Harivansh Singh, the deputy chairman of the Rajya Sabha, wrote to the President of India on Tuesday, saying he is “in deep anguish, stress and mental pain for the last two days”. Singh claimed that “the scene, which occurred in front of me in Rajya Sabha on September 20, has caused an unthinkable damage to the dignity of the Chair and the House”. He added that he had a sense of anguish, and so was going on a 24-hour fast to “awaken the sense of introspection”. Not in himself, but in “the honourable members who behaved in such a way”.

The actions of the Opposition members Singh is referring to may indeed have been cause for some annoyance. But the real anguish, the actual “unthinkable damage to the dignity of the Chair and the House” was caused by the deputy chairman himself, when he announced the passage of two extremely significant agriculture Bills without actually checking to see whether a majority of MPs would vote in favour.

Singh resorted to a voice vote – in which MPs yell out whether they are for or against the Bill – without allowing for a division of votes, which would require the actual numbers to be tallied, even though that was the Opposition demand and any member has the right to call for one on any vote. There were genuine questions about whether the government had sufficient numbers to pass the Bills, since it does not have a majority in the Rajya Sabha and parties like the Telangana Rashtra Samiti and the Biju Janata Dal that normally vote with the ruling party spoke against the Bill.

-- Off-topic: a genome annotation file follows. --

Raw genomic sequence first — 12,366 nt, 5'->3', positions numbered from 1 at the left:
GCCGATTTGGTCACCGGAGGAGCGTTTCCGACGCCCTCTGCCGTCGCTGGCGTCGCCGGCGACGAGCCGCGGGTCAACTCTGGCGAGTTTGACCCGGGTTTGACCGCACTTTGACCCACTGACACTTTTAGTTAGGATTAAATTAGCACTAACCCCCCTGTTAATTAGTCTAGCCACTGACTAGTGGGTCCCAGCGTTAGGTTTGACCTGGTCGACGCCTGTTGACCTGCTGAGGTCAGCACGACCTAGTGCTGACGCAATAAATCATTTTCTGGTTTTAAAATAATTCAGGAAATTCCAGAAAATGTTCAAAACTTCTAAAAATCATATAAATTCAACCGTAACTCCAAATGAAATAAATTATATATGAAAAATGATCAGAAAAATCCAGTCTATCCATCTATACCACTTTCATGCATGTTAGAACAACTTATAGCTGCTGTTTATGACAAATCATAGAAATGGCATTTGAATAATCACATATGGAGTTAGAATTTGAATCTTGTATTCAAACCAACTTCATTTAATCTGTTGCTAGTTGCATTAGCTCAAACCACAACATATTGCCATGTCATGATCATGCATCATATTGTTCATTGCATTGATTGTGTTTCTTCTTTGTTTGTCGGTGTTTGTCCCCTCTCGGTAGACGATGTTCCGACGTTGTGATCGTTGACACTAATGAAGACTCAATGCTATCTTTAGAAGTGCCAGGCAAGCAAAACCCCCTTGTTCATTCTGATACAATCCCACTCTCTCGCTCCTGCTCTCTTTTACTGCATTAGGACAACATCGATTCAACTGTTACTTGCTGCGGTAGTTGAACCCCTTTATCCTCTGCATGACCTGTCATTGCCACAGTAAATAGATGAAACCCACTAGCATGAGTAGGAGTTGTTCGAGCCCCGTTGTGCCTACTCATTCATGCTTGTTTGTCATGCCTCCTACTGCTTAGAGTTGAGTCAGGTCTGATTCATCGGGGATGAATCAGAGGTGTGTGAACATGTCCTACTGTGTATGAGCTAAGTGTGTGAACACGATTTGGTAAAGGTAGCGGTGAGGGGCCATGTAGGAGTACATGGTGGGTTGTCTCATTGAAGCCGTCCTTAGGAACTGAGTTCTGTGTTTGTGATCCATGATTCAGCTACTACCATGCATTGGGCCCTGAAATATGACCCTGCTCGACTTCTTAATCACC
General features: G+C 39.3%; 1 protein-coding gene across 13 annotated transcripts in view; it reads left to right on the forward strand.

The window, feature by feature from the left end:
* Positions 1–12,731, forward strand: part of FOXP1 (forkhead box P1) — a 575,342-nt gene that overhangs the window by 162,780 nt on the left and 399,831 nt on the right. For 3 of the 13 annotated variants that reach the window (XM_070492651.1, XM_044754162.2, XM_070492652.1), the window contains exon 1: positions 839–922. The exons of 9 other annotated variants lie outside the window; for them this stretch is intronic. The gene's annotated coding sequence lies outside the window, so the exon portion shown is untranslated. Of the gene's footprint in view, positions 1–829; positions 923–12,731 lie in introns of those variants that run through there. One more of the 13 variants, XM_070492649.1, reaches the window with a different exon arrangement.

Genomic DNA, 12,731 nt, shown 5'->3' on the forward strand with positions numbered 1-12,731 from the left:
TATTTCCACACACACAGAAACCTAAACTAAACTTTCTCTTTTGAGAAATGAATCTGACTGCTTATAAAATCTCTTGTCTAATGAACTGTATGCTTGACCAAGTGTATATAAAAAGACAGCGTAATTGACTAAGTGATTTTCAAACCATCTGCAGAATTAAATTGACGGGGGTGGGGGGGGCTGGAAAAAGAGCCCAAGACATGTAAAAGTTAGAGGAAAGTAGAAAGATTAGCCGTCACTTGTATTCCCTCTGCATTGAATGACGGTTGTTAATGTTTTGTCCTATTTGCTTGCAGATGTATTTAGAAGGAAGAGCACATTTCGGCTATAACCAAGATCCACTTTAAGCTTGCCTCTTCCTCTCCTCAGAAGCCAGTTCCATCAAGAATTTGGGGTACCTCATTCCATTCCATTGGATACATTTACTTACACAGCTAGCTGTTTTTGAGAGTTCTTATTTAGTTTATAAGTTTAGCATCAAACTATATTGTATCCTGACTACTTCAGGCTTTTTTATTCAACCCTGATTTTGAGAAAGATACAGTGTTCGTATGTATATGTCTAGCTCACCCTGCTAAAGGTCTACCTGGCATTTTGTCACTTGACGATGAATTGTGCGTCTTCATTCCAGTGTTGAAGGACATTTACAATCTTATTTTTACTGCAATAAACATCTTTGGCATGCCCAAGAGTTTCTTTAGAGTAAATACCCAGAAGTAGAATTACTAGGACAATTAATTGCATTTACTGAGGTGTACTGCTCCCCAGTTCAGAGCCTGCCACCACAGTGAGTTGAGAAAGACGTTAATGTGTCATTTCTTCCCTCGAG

Yet the Bills are now law, deepening the sense that the Bharatiya Janata Party is treating Parliament merely as a rubber stamp and that democratic norms meant to act as a check on the excesses of the ruling party have been thrown by the wayside.

To add insult to injury, Chairman Venkaiah Naidu dismissed a 12-party motion for a vote of no-confidence against the deputy chairman for his questionable actions, just as he had dismissed a motion to impeach a Supreme Court justice in 2018, even though there were valid grounds in both cases for the Rajya Sabha to actually examine the actions of both of those individuals.

It is clear that the BJP and its appointees who are supposed to be non-partisan when they take the chair of the house do not care about upholding even the semblance of democracy in Parliament. The consequences of such an attitude ought to be the true cause for “deep anguish, stress and mental pain”, not just for the deputy chairman of the Rajya Sabha but for every Indian citizen who believes in the democratic procedures laid down in the Constitution.